IBM i And The 2039 Two-Digit Date Problem
June 6, 2022 Timothy Prickett Morgan
As most of you remember, the shift to four-digit dates at the turn of the millennium was a big pain in the ass, but the world did not come to an end because people got said asses in gear and rectified the problem. (Almost pun int-ended.)
Anyway, as it turns out, there is another date problem that happens in 2039 in a lot of operating systems, and this one also affects the IBM i platform. IBM had certain system values that had a two-digit date, and they natural could only span 100 years – all you can do in two digits. IBM arbitrarily set the system start date at 1940, and that means something has to be done in the system to get beyond 2039. Because you know as well as we do that IBM i platforms will still be running in a lot of places in 2039. . . . You don’t need AI to do the payroll – so long as having AI doesn’t mean there is no payroll!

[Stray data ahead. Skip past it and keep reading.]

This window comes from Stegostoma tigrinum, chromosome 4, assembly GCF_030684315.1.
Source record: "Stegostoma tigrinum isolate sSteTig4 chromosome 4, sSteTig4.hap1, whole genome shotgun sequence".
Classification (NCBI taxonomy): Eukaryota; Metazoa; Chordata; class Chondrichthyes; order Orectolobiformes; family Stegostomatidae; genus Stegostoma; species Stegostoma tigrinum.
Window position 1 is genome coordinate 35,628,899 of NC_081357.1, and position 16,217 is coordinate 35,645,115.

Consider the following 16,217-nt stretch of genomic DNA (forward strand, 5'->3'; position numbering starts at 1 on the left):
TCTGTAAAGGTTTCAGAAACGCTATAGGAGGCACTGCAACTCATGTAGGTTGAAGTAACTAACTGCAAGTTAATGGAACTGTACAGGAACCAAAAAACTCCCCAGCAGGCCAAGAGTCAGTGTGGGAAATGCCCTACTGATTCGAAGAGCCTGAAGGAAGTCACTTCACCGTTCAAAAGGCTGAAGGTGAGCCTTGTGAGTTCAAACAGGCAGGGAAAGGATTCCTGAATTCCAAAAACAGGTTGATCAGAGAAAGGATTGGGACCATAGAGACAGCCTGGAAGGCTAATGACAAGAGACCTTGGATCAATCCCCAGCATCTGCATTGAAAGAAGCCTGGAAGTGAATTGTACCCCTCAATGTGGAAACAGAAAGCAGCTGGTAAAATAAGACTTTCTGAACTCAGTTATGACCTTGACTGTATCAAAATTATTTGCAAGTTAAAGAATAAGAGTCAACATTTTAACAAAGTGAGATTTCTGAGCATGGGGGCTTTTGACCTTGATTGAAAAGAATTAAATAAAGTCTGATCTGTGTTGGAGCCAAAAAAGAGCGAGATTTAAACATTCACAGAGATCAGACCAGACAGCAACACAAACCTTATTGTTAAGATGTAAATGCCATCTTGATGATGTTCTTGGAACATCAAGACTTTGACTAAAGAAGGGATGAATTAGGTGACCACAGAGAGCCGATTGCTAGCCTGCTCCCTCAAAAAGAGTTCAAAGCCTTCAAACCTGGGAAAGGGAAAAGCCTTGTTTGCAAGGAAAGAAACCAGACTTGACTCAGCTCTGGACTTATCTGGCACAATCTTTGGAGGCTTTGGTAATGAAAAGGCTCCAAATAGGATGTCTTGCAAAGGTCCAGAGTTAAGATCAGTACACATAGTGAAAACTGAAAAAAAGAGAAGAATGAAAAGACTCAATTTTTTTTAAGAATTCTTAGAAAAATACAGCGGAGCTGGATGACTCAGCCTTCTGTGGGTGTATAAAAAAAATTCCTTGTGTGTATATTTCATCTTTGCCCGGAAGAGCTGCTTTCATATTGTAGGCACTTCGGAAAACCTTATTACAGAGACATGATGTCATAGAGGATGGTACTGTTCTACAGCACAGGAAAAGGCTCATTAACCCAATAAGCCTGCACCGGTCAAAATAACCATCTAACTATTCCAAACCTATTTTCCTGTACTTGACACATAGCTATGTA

“We wanted you to be aware of that because a lot of our customers are getting a little antsy as we were getting closer and closer to the end of that 100-year range,” explains Alison Butterill, one of the IBM i product managers and the one we are all most familiar with. “If you had a two-digit year that was a 60, you knew it started with 19. If you have a system date that is in the teens, you know that it starts with 20. We needed to adjust that because we are closing in on the end of our date range. So we now have a new system value for system applications that will do the two digit date range and it shifts it 30 years to the right on the calendar.”
Presumably we will need another tweak to this before 2069. We are impressed that people are planning 17 years out into the future, personally.